The second president of the United States, John Adams, said this about the 4th of July: “I believe that it will be celebrated by succeeding generations as the great anniversary festival,” he wrote his wife, Abigail. “It ought to be celebrated by pomp and parade, with shows, games, sports, guns, bells, bonfires, and illuminations from one end of this continent to the other…”
It seems only fitting that the symbol of the Lakes Region, the Mount Washington, started its lake life on the 4th of July. The Mount made her first trip on July 4, 1872, with Alton Bay, Meredith, Center Harbor, Long Island and Wolfeboro on her schedule of ports.
Another dramatic staple of the Lakes Region was the summer stock theatre business. To mark the start of the 1960 summer season at the Lakes Region Playhouse in Gilford, new curtains were drawn apart on July 4, “for the opening of the 11th season by Producer Alton Wilkes in a neat curtain speech. The star of the opening night show was Tom Poston, known as a famous panelist on To Tell the Truth. Poston was on stage at the Playhouse starring in The Male Animal, a James Thurber “college comedy with a message.”
In 1948, those in charge of the Gilmanton, NH Fourth of July festivities had a big problem on their hands. They had to find a “snappier” parade marshal. That wasn’t the only issue they faced in the sleepy little town as the birthday of our country loomed. They had to raise the price of the dance from 60 cents to $1.50, and the day overall saw a financial loss of about $23.00.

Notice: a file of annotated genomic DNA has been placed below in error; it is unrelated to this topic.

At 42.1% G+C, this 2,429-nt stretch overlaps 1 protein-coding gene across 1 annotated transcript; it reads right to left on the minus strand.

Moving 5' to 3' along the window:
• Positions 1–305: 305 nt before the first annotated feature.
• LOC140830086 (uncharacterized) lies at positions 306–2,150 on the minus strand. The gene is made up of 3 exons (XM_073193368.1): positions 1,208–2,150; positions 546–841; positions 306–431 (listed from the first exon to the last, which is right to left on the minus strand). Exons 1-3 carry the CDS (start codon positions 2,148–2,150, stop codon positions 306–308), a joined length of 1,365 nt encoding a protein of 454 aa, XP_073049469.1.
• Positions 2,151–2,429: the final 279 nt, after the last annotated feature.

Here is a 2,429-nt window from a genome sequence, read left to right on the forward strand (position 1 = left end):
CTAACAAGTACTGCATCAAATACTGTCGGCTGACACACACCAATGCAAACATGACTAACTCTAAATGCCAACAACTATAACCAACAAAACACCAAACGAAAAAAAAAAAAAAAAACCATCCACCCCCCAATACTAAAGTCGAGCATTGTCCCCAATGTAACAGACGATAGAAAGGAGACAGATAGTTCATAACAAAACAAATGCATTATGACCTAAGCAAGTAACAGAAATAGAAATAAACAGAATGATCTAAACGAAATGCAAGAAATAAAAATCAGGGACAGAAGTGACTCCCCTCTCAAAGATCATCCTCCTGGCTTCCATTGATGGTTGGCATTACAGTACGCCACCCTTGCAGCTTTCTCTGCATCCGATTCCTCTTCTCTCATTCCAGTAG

These things seem laughable today, but they were just a few of the many headaches local officials had to contend with when coming up with ever new and exciting ways to celebrate the Fourth of July.
The holiday has always held a place of honor in NH towns large and small. Picnics and firecrackers were the staples for the celebration in days of old, along with town band concerts.
A Laconia poster from 1876 by the General Order No. 1184 invites the Brotherhood of Ancient, Antique, Honorable & Dishonorable Fusillers to appear on the morning of July 4, at 7 o’clock, armed and equipped in all the proper and improper costumes you can obtain. This was an invitation to enter the 1876 parade, which would include such highlights as a detachment of police under the command of Serg. Boss Tweed, a Grand Commander, Gen. Gee Washington, with his renowned staff; a brigade band, a cavalry corpse, an infancy corpse and Revolutionary pensioners.
Over 100 years ago on July 4, 1894, the holiday was quieter. According to the Laconia Democrat, Laconia merchants agreed to close their businesses at 12 noon on the 4th. This was so that one and all could attend the Ancient Order of the Hibernian picnic at Lake Shore Park, where $200 worth of fireworks would top off a day anticipated to bring “a monster crowd of four or five thousand people, largely from Concord and Manchester and low rates have been obtained on the railroads.”
The celebrations at Lake Shore Park were marked with all kinds of races and athletic contests, bands concerts during the day and evening, and an orchestra, which would “provide melody for dancing in the pavilion.” A genuine Rhode Island clambake was also offered. Prof. Hinchey of Boston provided the fireworks display.
If you were planning a 4th of July picnic in the late 1800s, what prices would you face at the grocers? A dozen eggs cost 16 cents, potatoes were 75 cents a bushel, and chicken was 10 – 17 cent per pound!